Live music petition

On April 7, 2010,musicians spanning many generations delivered a petition signed by almost 22,000 people to Sue Pennicuik, Greens spokeswoman for the arts, on the steps of Parliament.

The petition was organised by FairGo4LiveMusic. The signatures came in via the red letter-box being held aloft at the Tote rally, collectors at the SLAM rally, the ToneDeaf online petition and by numerous other people collecting signatures and sending them in. It was a huge effort.

The petition requests that:
  1. the Victorian government institute a proper investigation into the causes of violence and drunkenness;
  2. until such investigation is undertaken and concluded, the government remove all references to 'live and amplified music' from the licence amenity clause on liquor licences;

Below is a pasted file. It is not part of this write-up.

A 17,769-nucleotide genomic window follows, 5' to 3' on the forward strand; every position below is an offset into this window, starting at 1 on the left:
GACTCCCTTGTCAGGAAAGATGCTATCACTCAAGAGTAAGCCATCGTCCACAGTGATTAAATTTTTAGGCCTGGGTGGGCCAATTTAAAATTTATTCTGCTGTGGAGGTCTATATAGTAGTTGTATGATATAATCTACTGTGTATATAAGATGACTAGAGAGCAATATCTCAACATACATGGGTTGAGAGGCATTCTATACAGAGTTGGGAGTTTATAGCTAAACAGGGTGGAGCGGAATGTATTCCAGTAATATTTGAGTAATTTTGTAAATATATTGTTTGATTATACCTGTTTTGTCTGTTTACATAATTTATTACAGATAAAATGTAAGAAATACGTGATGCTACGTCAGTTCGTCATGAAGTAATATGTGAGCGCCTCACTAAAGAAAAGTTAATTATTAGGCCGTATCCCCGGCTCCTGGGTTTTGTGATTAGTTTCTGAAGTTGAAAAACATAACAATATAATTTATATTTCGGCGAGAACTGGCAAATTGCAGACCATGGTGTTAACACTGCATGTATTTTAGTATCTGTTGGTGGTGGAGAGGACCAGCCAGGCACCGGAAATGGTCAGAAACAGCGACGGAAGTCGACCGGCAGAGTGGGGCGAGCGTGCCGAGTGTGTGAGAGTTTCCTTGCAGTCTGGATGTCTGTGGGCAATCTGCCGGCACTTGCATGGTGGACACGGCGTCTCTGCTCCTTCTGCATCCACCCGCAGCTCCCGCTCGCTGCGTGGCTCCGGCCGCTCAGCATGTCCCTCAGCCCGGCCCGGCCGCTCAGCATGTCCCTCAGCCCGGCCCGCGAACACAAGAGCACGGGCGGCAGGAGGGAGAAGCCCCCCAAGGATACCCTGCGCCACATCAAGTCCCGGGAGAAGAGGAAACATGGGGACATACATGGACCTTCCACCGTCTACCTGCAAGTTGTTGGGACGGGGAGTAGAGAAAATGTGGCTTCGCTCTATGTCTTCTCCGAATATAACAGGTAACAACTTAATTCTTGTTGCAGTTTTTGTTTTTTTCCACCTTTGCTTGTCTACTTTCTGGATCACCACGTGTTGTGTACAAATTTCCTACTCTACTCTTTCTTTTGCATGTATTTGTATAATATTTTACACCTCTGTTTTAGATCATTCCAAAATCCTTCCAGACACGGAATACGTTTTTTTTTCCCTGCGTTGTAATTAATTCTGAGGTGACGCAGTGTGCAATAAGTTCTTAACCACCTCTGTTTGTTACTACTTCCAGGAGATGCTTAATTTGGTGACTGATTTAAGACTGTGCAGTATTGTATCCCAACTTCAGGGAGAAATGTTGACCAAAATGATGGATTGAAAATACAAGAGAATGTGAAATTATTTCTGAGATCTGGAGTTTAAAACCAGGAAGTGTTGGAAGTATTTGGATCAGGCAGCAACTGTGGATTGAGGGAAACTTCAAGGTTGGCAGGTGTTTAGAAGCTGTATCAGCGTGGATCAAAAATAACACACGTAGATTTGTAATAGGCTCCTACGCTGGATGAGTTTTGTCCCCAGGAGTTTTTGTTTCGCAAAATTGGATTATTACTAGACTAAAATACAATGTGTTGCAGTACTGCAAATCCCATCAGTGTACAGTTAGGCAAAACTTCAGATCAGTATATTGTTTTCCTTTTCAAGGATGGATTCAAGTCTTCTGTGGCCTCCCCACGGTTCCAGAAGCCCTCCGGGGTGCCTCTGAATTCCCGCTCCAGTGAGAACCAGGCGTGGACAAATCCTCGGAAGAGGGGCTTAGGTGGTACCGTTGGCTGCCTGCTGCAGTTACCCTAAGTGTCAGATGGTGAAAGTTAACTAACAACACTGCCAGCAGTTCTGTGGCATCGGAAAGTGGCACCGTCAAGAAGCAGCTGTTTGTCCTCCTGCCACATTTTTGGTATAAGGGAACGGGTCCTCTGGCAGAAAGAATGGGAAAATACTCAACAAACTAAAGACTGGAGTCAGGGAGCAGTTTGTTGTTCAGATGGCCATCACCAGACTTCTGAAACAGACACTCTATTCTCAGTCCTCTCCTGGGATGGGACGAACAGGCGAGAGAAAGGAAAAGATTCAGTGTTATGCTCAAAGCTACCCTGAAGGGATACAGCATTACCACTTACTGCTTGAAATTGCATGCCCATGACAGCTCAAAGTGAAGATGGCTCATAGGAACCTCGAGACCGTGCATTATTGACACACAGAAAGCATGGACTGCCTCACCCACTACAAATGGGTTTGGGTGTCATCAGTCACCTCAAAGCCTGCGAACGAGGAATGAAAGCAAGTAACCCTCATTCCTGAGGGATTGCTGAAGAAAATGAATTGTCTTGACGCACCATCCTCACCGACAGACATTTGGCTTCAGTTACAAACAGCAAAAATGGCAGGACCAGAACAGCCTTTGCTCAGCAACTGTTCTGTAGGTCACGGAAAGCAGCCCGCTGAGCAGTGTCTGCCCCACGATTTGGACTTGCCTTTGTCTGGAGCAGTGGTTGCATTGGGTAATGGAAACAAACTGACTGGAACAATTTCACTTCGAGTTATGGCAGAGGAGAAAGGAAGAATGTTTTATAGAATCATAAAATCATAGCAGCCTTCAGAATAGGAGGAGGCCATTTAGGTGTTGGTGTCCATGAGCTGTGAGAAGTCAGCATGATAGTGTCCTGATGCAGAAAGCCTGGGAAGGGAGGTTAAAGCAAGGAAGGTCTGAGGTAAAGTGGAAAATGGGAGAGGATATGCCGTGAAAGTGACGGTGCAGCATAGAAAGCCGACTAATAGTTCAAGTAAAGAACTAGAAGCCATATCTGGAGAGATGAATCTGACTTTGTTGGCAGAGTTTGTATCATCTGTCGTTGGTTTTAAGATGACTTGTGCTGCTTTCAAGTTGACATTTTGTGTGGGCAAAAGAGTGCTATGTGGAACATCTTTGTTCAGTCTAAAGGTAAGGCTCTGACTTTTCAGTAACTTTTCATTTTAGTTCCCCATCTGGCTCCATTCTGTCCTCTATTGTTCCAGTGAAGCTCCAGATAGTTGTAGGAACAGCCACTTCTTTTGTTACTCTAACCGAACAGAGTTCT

3. the government formulate a cultural policy that promotes and maintains Melbourne as Australia's capital for live music.

Here's a video of the handover—music is by Pikelet:

Speeches in Parliament
A week later on April 13 Sue presented the petition to the Legislative Council, and on the following day, April 14, she moved a motion that the Council take note of the petition. Sue is a member of the Legislative Council (the upper house), Southern Metropolitan.

Moving that the Council take note of the petition gave Sue an opportunity to make a speech in a debate about the issues, and she gave a GREAT speech. You can find her speech in the Greens section of this website: Petition speech by Sue Pennicuik or go to the Greens website: Liquor Licensing: Live Music Venues

The second speaker in the debate was the ALP's Matt Viney. What an astonishingly strange speech that was! Find it here: Matt Viney's petition speech.

There were a couple of other speakers—find the Hansard for the whole debate here: Proof version

The Premier has agreed to recognise the online petitions as well as the approx 9,000 paper ones. We'll have to wait and see if there are any other outcomes.